The shaggy dog works slightly better, if at all, in joke form. There’s a rhythm to long, story-type jokes, and listeners are willing to settle in and follow along. After the long build-up, when the punchline is a non-humorous anticlimax, that twist on the typical joke format is supposed to be the funny. It usually doesn’t work.

As an example, when I was a boy I enjoyed telling the Bavarian Cream Pie joke. There are variations of this joke on-line, here, here, and here. In my version, a man seeks the best Bavarian Cream Pie (BCP) in the world. He travels very far, meeting people who tell him where to get the best BCP. Finally, he’s told he must climb the tallest mountain in Bavaria, which he scales. He finds a small restaurant on top, goes in and orders Bavarian Cream Pie. The waiter says they’re all out. The man says, “That’s okay, make it an apple pie.”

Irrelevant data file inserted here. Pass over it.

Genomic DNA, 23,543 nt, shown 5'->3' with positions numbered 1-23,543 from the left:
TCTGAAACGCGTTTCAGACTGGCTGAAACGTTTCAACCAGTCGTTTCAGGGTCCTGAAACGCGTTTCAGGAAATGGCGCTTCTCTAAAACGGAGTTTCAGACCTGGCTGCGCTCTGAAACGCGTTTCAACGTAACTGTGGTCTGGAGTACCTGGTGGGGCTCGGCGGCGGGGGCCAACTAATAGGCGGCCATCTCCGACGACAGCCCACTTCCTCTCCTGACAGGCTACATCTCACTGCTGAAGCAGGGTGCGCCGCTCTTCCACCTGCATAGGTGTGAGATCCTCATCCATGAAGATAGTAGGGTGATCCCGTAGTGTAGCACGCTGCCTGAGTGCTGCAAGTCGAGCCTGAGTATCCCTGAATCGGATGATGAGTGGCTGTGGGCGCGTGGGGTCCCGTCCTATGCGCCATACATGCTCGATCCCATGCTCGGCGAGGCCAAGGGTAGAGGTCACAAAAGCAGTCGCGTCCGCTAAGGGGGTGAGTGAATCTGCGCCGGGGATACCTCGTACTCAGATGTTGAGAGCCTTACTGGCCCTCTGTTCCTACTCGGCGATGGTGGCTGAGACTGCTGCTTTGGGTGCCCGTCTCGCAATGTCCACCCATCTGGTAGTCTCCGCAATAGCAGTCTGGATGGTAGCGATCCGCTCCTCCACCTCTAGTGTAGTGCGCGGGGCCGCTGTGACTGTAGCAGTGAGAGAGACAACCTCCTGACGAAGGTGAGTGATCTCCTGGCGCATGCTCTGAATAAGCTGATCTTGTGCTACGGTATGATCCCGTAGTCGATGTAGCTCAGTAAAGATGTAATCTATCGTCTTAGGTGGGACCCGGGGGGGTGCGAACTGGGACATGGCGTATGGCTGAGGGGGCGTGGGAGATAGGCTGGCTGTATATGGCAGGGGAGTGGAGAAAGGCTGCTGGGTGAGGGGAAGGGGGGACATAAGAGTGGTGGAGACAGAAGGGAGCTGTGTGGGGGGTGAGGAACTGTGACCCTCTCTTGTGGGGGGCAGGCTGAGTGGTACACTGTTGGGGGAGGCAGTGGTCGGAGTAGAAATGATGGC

I’ll pause here to let you finish laughing. Oh, you’re done already? As you can see, the shaggy dog story emulates a story in many respects (character, setting, style, theme), but there is a silly or stupid resolution of the plot. The story says nothing about the human condition, unless the message is that human existence is pointless. Even existentialist literature doesn’t go that far.

You would think it would be easy to avoid writing a shaggy dog story. Here are some ways you might well fall into the trap:

  • As you’re writing, you think of new and interesting events to include, events unrelated to your plot.
  • Somewhere along the way, you forget something about your main character—an internal conflict she or he must overcome, or even what the character’s goal is.